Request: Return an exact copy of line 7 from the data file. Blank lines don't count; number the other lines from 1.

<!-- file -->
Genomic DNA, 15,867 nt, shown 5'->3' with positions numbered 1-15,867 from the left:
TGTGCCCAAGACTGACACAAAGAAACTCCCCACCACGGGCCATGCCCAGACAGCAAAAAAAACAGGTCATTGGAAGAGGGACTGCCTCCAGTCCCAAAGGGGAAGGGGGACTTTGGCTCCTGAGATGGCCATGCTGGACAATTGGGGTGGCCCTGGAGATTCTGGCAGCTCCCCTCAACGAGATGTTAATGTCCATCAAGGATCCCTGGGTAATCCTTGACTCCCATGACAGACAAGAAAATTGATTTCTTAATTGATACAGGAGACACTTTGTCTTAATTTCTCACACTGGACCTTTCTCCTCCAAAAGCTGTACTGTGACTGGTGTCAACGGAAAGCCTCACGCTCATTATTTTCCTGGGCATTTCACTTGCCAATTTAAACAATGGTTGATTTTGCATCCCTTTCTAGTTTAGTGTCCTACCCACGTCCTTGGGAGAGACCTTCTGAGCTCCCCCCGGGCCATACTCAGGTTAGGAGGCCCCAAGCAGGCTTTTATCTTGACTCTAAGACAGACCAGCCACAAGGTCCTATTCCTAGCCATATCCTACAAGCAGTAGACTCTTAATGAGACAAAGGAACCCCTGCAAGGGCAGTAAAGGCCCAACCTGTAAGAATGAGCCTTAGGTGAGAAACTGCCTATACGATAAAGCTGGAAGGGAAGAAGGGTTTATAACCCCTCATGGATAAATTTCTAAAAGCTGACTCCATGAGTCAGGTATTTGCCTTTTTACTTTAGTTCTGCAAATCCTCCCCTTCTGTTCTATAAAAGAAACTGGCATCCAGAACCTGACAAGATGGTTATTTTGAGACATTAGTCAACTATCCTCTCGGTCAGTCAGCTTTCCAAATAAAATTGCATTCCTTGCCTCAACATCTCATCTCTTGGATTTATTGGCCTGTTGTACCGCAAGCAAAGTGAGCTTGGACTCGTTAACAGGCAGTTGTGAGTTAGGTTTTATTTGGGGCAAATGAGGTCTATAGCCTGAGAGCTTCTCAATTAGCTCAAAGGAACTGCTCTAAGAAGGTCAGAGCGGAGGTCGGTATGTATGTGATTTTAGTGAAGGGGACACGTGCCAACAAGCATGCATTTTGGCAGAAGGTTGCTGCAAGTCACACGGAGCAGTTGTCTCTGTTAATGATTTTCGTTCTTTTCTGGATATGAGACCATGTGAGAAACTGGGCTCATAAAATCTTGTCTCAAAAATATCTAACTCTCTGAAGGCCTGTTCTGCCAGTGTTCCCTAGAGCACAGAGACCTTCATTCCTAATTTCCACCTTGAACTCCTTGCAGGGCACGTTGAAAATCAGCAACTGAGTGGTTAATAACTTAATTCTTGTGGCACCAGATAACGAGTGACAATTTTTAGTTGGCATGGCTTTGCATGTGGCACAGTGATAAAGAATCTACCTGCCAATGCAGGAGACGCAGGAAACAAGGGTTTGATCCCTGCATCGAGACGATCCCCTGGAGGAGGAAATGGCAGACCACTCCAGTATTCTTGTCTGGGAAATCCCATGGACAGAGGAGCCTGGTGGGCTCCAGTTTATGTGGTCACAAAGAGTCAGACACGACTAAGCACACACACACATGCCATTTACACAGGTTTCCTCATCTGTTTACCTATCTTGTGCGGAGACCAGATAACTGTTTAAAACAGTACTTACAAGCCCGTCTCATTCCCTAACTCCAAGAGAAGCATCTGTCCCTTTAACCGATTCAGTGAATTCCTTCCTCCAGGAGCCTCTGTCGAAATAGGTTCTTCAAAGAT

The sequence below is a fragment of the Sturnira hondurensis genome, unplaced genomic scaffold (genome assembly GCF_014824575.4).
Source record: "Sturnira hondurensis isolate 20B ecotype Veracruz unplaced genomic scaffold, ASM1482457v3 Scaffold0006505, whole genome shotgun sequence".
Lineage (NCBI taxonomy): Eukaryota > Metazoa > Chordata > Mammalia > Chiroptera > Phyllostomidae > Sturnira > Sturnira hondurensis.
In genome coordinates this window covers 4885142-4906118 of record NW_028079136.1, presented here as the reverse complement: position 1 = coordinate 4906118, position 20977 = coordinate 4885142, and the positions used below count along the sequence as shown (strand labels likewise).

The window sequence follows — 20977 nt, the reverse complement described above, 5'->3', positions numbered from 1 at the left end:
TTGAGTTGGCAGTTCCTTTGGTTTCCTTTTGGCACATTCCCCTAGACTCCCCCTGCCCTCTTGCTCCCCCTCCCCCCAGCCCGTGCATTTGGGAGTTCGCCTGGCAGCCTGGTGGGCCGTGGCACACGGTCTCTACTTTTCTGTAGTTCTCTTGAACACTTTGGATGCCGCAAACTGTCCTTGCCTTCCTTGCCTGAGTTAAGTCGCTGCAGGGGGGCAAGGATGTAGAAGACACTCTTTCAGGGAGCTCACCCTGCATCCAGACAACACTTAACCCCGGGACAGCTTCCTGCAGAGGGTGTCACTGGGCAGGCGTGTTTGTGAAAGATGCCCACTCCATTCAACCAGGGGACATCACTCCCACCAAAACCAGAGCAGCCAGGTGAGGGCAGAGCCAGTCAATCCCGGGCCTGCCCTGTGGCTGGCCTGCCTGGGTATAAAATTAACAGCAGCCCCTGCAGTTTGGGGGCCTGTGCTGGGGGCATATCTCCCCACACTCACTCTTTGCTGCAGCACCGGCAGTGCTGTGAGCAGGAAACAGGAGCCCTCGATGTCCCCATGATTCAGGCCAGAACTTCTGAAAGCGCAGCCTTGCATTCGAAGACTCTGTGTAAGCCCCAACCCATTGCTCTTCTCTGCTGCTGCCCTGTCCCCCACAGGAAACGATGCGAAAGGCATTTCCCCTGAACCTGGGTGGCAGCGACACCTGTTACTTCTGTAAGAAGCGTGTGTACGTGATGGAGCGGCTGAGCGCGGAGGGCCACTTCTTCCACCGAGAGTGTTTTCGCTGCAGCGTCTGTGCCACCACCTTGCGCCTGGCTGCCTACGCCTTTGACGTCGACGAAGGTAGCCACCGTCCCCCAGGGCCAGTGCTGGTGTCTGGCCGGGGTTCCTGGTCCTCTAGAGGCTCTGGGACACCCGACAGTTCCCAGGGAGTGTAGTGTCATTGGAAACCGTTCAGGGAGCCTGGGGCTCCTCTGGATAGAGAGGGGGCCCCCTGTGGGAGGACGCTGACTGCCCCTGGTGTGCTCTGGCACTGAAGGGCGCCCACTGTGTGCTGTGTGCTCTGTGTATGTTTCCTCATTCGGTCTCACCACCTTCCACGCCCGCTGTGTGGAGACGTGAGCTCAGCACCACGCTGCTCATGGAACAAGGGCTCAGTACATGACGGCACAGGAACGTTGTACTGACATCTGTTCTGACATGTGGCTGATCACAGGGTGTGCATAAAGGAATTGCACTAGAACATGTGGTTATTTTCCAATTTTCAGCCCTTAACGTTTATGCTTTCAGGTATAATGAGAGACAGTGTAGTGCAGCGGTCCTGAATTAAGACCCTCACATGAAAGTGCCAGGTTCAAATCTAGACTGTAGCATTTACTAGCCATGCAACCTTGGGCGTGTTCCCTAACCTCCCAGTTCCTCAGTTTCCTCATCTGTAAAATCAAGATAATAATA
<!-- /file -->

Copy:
The window sequence follows — 20977 nt, the reverse complement described above, 5'->3', positions numbered from 1 at the left end: